i mentioned in an earlier post that release of shame, compassion, and opening up my heart space to a greater consciousness than my own has preceded the significant transformation in my life. until i take that step i may speak of change but really robbing from peter to pay paul somewhere in my life, with some behavior.

    to take this to present time. i am beginning to study ecological design and coming to feel some pain and shame in my own way of living and how the design and thinking of my own life is at the expense of the living things around me. the book i am reading currently is called Ecological Design by Stuart Cohen and Sim VanDerRyn. I have observed in myself how each page is almost too much for me. I ask what is that makes it so painful? There is a call once again to release the shame and practice compassion so that I can be open enough for new consciousness to come in and very easily shift into new thinking and living.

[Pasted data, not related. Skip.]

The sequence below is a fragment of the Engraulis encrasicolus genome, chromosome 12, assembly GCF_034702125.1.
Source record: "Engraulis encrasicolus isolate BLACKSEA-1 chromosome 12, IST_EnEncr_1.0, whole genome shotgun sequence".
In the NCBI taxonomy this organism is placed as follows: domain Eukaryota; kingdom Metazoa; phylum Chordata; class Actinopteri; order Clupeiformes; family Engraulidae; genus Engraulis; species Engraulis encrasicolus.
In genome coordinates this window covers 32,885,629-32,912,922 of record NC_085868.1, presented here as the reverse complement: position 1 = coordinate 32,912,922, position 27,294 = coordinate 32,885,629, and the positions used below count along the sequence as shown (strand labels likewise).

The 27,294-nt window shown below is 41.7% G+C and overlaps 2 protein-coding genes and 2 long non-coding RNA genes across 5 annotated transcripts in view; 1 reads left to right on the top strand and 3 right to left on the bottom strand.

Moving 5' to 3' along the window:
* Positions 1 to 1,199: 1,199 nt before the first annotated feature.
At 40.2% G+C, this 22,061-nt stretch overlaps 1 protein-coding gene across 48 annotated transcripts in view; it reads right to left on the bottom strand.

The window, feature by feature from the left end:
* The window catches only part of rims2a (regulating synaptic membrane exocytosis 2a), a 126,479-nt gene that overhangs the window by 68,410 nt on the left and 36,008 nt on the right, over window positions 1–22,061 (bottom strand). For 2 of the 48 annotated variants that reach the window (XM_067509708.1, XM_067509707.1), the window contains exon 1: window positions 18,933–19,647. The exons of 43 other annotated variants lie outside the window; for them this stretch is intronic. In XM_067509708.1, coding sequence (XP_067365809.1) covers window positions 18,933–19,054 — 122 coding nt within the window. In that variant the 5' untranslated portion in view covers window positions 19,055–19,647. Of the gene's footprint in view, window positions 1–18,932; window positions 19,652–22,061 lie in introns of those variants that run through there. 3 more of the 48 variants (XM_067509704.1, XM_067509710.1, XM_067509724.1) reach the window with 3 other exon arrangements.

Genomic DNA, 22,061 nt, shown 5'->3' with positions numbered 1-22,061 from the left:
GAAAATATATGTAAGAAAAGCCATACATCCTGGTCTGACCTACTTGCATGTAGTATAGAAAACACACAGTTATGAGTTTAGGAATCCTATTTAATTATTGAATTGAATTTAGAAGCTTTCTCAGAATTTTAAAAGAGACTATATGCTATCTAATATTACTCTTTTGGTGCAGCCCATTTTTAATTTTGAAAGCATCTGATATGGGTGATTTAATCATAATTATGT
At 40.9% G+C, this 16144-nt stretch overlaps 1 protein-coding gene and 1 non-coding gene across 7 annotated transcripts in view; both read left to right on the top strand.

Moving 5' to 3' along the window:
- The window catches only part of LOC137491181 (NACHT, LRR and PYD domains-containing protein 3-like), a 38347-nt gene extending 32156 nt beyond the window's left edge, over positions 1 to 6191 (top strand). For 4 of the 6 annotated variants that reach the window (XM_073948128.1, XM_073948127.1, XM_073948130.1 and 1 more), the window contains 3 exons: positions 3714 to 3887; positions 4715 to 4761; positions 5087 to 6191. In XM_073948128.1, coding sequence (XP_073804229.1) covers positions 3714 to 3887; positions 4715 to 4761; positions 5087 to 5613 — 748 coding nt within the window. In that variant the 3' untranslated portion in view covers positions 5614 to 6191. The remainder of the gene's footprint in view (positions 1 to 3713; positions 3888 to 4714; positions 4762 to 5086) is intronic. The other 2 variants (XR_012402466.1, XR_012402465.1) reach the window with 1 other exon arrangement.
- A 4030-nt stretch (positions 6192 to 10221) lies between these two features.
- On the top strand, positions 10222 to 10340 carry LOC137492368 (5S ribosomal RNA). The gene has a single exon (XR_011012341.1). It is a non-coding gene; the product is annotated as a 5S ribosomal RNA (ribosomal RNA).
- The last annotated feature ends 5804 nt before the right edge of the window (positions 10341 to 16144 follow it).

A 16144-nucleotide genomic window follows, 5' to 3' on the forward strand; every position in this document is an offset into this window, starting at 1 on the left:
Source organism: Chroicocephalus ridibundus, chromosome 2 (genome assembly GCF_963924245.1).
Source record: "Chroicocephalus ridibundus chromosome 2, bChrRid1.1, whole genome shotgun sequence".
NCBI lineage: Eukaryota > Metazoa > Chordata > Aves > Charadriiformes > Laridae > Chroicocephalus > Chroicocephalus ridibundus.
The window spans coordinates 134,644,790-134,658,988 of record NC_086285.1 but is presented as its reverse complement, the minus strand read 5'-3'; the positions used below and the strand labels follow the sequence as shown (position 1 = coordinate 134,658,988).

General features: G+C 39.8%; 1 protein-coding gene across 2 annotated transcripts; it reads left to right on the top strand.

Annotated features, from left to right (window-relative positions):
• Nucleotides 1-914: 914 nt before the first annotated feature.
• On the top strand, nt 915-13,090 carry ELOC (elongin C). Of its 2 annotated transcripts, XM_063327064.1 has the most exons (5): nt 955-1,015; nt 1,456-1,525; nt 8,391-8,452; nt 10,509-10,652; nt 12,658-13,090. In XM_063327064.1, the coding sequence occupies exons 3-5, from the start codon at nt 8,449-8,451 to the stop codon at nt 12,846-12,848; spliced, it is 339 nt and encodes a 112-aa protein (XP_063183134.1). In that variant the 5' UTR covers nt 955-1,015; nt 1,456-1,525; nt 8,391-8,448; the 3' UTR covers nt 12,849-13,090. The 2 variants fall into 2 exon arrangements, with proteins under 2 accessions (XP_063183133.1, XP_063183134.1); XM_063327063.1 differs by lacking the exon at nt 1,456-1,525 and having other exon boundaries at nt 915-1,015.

i realize this may or may not relate to what you are articulating for yourself — but more to share what your post invoked in me. my set of experiences. for what they are worth.

    i am grateful for you.

  7. liz says:

    silvia and amos, than you so much for your moving and thoughtful comments. i need some time to digest all of what you said, but i wanted to say how grateful i am that you took the time to put down your thoughts. it’s very meaningful to me. worth so much. thank you!

    and silvia i was just talking about the movie, little children, in relation to my thinking about darkness.

leave a reply